Bricks and Mortar
You can look back at an earlier posting of when I created the brickwork and the stonework for this carving…just look under “Themes” for “Missed A Spot” and scroll back to see the original wood version of what follows.
The painting was fun. I started with the stonework by initially carving in a stylized “S” onto the two keystones. I found a nice font on the web, flipped the image vertically and then printed it off on an ink-jet printer. With the letter now printed backwards, it was a simple matter to rub the back surface and leave a faint image directly on the wood. A sharp knife and a bit of wood burning then created the image into the wood. I suppose we could argue that the “S” is like the Sheraton chain, but I’m going with Sheridan.
The stone ledges and headers were initially painted a light grey and then were covered with multiple “washes” of a sand coloured beige, yellow ochre and light grey. I then finished them up with some age related “stains” of yellow ochre, burnt sienna and asphaltum in the corners and “dripping” down the edges.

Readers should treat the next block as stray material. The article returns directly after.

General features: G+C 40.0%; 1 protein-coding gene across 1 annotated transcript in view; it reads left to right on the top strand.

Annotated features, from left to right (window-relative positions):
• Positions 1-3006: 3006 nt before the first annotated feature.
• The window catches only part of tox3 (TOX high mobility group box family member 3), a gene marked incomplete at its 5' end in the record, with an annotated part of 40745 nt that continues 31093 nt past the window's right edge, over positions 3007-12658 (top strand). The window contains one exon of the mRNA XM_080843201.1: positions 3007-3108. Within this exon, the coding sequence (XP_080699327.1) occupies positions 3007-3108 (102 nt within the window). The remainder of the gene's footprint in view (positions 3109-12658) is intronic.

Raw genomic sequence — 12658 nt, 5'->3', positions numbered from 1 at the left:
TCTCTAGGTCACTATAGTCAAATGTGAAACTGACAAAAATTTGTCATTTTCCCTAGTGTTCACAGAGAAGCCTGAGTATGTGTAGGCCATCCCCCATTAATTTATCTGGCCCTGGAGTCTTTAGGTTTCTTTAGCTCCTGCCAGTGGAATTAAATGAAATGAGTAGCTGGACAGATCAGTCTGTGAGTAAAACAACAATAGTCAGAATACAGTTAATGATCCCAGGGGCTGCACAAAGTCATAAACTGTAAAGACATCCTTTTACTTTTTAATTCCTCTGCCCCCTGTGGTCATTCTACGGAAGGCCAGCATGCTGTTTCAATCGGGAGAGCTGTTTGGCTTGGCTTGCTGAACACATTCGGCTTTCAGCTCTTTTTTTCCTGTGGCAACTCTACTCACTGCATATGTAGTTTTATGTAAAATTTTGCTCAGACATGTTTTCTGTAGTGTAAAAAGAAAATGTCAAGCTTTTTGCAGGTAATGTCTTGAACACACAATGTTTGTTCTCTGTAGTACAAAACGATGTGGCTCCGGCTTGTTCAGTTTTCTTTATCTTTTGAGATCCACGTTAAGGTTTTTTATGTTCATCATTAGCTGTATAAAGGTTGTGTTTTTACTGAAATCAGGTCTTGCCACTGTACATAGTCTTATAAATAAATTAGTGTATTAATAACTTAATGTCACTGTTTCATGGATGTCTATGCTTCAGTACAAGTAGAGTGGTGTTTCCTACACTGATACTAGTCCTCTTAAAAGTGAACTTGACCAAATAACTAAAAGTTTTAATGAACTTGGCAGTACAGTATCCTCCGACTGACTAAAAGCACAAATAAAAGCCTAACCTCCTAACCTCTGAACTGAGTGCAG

The mortar between the bricks was painted first with a light grey. I then dabbed more than brushed on a brown/red combination followed by some grey and yellow ochre. The dabbing was effective in giving the bricks a mottled look…I was careful to dab the colours randomly.
Now the kicker: I remembered using an antiquing stain back ( way back ) when Peggy and I dabbled in ceramic painting. I’m not sure how to describe this but I’m sure that it still can be purchased at ceramic shops or hobby shops. It’s black, looks similar to a wood gel-type stain and has a slight solvent smell. With a bit on the end of an artists brush, I dabbed an area of several bricks with this black stain and then wiped it off with a paper towel. I used the same stain on the stonework, but in that case I painted the complete stone and then wiped off the stain.
Here are some pictures that show the “before” with just the acrylic paints and the “after” with the stain applied. I’m pretty pleased with how it turned out and I’m looking forward to seeing how it looks with the urethane finish coat.
And here’s how the whole thing is looking so far…